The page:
Monday, July 13, 2020

In two weeks, Brazil may have 1,600 daily deaths per covid-19

Amid statements from governors and mayors stating that the worst of the pandemic caused by the new coronavirus has passed, Brazil may have 1,600 daily deaths or more from the disease in two weeks. The estimate is from a mathematical model developed by researchers from the Federal University of Paraná (UFPR), which is dedicated to the analysis of data of the disease since the beginning of the pandemic.
The system uses so-called evolutionary algorithms, one of the strands of artificial intelligence, to analyze the public data of the Ministry of Health and project the curve. On Thursday (9), more than 42,000 cases and 1,200 deaths were confirmed in the country. The cumulative is 1.75 million records and 69,184 deaths since the beginning of the pandemic. The UFPR model estimates that in two weeks the number of daily confirmations will be 48,000 on average.
To arrive at what researchers from the Artificial Intelligence Group applied to bioinformatics define as a good model for analysis, the beginning of studies used numbers from other countries affected by the pandemic, such as Italy and Germany.
"We did the analyses in Brazil with the model already functional," explains UFPR professor and project coordinator Roberto Raittz. The methodology integrates cases and daily deaths with the forecast of the current week (with the updated data), and also with those of the previous week; the data is processed by the researchers at the beginning of each week, and is available on the project website.
The goal of the model, Raittz points out, is to provide the government with an additional tool to assist in decision-making, such as quarantine flexibilization and science-based social isolation. The project gathers analyses for states and municipalities throughout the country, precisely to help guide in a localized way, adapting to the reality of each municipality, in what it defines as a "complete view on the pandemic in Brazil".
Therefore, the professor stresses that, taking into account the numbers, this is the worst time to make quarantine more flexible. "There is no state in Brazil that is in decline. Amazonas and Rio de Janeiro are falling, but a decline that does not indicate that the pandemic is in fact attenuated in these states. From the analyses, we observed that the curve of cases around the world has dropped much more slowly than it has. And Brazil is not yet at its peak. How will it make it easier without reaching the peak?" asks Raittz. "It doesn't make sense. That's very visible."
Also according to the mathematical model of UFPR, it is concluded that countries such as Germany relaxed the rules of isolation at the right time, when there was indeed a considerable drop. It is the country least affected in Europe by the virus, with 199,000 infected and 9,000 deaths. Raittz points to the united states' poor example: the figures indicate that early easing has led to a second abrupt increase in the number of cases. The country is the first in records and deaths, more than 3 million and 135 thousand deaths, respectively.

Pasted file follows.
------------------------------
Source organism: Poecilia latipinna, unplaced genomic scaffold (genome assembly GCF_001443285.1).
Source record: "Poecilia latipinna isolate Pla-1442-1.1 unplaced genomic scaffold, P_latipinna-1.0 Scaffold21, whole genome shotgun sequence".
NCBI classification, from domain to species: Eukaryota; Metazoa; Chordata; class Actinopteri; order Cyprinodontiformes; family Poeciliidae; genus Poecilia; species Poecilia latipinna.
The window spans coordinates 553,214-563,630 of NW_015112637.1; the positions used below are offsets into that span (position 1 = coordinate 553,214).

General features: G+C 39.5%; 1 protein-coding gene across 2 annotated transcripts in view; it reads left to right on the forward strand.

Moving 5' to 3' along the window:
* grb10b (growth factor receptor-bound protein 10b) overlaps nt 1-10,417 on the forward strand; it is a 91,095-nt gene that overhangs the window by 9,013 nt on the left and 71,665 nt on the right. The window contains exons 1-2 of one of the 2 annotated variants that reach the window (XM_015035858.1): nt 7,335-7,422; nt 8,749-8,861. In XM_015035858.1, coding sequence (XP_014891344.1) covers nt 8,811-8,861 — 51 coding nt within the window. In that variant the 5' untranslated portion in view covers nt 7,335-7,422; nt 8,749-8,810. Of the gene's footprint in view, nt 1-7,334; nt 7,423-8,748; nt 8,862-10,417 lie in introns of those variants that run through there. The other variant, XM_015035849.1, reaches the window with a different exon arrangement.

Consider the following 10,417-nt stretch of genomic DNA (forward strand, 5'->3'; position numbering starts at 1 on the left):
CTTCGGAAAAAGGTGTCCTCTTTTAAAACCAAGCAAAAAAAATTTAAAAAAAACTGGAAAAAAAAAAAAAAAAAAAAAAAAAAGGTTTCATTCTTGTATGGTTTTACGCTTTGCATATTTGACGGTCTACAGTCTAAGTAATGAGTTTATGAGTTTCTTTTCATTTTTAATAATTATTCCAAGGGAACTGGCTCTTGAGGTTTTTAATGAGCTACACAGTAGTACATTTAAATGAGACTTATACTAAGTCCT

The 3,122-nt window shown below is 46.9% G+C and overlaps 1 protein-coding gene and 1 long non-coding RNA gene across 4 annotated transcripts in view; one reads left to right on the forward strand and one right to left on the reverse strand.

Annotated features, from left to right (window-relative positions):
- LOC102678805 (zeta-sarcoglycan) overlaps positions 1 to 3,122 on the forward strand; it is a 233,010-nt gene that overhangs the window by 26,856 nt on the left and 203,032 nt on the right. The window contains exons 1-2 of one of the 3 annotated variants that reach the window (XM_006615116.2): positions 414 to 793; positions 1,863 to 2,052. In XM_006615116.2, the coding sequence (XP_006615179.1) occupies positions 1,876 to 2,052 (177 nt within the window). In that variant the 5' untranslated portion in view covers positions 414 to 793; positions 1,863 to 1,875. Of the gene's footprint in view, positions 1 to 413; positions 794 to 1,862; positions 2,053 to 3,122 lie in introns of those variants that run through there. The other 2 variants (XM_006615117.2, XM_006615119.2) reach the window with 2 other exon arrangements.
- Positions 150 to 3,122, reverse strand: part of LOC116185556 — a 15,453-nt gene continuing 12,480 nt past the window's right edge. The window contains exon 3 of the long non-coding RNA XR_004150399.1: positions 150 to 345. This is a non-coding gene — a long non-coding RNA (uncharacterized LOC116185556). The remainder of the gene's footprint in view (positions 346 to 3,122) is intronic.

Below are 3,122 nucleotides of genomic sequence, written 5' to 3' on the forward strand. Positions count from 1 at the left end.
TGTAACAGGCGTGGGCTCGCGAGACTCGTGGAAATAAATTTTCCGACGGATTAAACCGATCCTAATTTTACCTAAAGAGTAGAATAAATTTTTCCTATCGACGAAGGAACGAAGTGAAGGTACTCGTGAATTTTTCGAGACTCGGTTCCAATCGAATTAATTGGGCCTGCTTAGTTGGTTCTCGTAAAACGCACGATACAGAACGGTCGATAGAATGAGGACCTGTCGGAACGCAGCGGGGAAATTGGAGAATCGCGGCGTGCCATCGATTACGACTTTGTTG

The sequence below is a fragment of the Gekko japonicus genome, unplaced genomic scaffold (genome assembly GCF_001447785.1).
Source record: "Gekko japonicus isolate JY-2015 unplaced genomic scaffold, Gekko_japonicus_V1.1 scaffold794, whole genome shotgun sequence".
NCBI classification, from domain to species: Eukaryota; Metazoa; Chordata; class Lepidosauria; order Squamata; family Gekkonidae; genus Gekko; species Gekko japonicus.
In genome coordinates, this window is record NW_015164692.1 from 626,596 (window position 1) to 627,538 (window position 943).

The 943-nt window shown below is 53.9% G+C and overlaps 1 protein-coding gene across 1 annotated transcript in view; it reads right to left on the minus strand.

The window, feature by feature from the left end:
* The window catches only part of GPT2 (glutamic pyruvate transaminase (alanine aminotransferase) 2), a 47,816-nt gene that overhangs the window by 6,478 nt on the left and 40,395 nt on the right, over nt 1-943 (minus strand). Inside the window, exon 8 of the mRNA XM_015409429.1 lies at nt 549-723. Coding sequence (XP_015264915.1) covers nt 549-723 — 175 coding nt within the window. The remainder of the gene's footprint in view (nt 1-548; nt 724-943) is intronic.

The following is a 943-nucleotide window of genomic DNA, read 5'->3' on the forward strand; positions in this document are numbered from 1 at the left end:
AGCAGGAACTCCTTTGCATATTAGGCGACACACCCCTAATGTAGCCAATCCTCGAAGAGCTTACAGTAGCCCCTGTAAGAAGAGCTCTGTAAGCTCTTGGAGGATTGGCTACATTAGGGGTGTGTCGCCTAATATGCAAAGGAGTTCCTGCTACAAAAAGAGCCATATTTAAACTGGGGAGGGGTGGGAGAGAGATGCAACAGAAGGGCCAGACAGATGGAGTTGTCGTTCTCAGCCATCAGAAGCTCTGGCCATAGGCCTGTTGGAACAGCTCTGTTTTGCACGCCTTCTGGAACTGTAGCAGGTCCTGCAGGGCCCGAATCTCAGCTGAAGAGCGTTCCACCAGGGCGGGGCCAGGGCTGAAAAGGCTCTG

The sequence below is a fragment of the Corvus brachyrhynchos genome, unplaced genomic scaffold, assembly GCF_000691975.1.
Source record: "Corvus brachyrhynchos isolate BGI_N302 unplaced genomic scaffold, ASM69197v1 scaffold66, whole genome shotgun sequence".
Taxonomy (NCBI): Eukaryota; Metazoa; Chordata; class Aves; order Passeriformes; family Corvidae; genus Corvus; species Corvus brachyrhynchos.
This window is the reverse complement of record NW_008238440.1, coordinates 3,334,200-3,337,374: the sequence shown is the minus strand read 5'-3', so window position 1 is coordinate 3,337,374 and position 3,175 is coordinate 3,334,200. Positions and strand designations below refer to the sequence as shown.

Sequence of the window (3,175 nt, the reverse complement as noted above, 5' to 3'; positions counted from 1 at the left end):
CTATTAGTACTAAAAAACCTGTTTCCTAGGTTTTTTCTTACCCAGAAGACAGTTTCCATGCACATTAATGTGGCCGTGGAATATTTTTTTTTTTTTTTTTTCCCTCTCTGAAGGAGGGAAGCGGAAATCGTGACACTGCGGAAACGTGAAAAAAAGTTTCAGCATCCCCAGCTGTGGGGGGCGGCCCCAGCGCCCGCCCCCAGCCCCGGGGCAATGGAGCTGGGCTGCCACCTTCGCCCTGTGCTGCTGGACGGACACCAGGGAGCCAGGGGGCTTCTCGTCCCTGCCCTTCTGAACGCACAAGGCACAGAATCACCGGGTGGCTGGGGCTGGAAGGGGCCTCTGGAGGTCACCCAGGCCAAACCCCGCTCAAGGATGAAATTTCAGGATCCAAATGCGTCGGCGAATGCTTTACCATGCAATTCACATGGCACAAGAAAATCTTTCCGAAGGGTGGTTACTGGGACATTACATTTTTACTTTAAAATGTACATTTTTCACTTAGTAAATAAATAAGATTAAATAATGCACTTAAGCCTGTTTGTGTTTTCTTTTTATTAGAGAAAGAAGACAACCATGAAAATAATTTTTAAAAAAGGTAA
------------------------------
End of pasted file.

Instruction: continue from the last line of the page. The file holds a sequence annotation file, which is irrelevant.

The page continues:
According to José Rocha Faria Neto, professor at the School of Medicine of the Pontifical Catholic University of Paraná (PUC-PR), the effects on flexibilization in capitals such as São Paulo and Rio de Janeiro are uncertain. "We will have to wait, and it will depend a lot on the forms of distancing. But there may be an increase in cases, no doubt. Just see what happened in Florida [USA] for example. This type of measure can only be spoken in a state with descent."
Neto, who is leading a study linked to the university's Epidemiology Center for disease monitoring, says relaxation makes no sense for states like Paraná, which experiences exponential growth, with an important jump in July. According to the State Department of Health (Sesa), there were 11,000 cases in the first days of the month, and 202 deaths.
The pandemic already affects 93% of the state, where more than 130 municipalities are, since the beginning of July, in the so-called "restrictive quarantine", decreed by Governor Ratinho Jr. (PSD), who ordered the return of the closure of nonessential trade in the most affected regions.
José Rocha Neto considers that patience and cooperation of the population is necessary. "There is no guarantee that the reopening will happen and continue. The scenario can change from one week to another, and this is a rule for the whole country, which needs to monitor the cases and occupations of ICU beds. We're only going to get rid of each other when a vaccine arrives."
Tested in Brazil, a vaccine developed by the University of Oxford is considered the most promising, and there is an expectation for distribution in 2020.
The lack of quarantine planning and integrated action in Brazil on pandemic containment is expected to prolong and worsen the economic recession – the International Monetary Fund (IMF) estimates that the Brazilian economy will plummet 9.1% this year.
The economist and rector of Positivo University, José Pio Martins, uses the analogy of an earthquake to explain what should happen in the country in the coming months: no longer it passes, it will leave great damage to the structure.
"The crisis is a sanitary earthquake and, when production is resumed, it does not return from the same level as before. Precisely for all the disorganization and problems generated in the structure. Even if, by some miracle, in 60 days there is no more coronavirus. There is company that went bankrupt, very professional liberal that lost revenue, unemployment, drop in tax collection. All this generates fragility in the resumption."
Epoca - 12/07/2020 News Item translated automatically
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